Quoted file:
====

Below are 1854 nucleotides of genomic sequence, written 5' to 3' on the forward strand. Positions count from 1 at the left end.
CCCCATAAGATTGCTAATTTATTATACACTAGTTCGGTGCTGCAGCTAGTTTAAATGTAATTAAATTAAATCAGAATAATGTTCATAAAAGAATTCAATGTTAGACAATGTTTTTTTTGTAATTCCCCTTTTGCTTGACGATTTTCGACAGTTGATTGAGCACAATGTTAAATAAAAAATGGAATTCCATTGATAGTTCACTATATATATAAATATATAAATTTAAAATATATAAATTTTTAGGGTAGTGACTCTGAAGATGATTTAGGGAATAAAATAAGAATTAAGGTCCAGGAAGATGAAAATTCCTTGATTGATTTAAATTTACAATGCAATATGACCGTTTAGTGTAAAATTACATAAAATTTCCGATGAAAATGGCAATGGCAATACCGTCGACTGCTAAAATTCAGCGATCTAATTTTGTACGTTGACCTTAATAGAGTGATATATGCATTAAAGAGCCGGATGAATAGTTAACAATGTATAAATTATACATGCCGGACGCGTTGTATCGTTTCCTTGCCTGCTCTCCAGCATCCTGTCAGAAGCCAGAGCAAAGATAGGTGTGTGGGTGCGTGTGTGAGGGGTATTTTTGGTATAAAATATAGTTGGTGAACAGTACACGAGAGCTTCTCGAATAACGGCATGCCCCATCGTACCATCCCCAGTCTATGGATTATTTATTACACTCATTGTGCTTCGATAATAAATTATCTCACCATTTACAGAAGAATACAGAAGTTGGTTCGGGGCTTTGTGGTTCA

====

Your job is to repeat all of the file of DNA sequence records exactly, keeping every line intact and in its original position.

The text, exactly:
Below are 1854 nucleotides of genomic sequence, written 5' to 3' on the forward strand. Positions count from 1 at the left end.
CCCCATAAGATTGCTAATTTATTATACACTAGTTCGGTGCTGCAGCTAGTTTAAATGTAATTAAATTAAATCAGAATAATGTTCATAAAAGAATTCAATGTTAGACAATGTTTTTTTTGTAATTCCCCTTTTGCTTGACGATTTTCGACAGTTGATTGAGCACAATGTTAAATAAAAAATGGAATTCCATTGATAGTTCACTATATATATAAATATATAAATTTAAAATATATAAATTTTTAGGGTAGTGACTCTGAAGATGATTTAGGGAATAAAATAAGAATTAAGGTCCAGGAAGATGAAAATTCCTTGATTGATTTAAATTTACAATGCAATATGACCGTTTAGTGTAAAATTACATAAAATTTCCGATGAAAATGGCAATGGCAATACCGTCGACTGCTAAAATTCAGCGATCTAATTTTGTACGTTGACCTTAATAGAGTGATATATGCATTAAAGAGCCGGATGAATAGTTAACAATGTATAAATTATACATGCCGGACGCGTTGTATCGTTTCCTTGCCTGCTCTCCAGCATCCTGTCAGAAGCCAGAGCAAAGATAGGTGTGTGGGTGCGTGTGTGAGGGGTATTTTTGGTATAAAATATAGTTGGTGAACAGTACACGAGAGCTTCTCGAATAACGGCATGCCCCATCGTACCATCCCCAGTCTATGGATTATTTATTACACTCATTGTGCTTCGATAATAAATTATCTCACCATTTACAGAAGAATACAGAAGTTGGTTCGGGGCTTTGTGGTTCA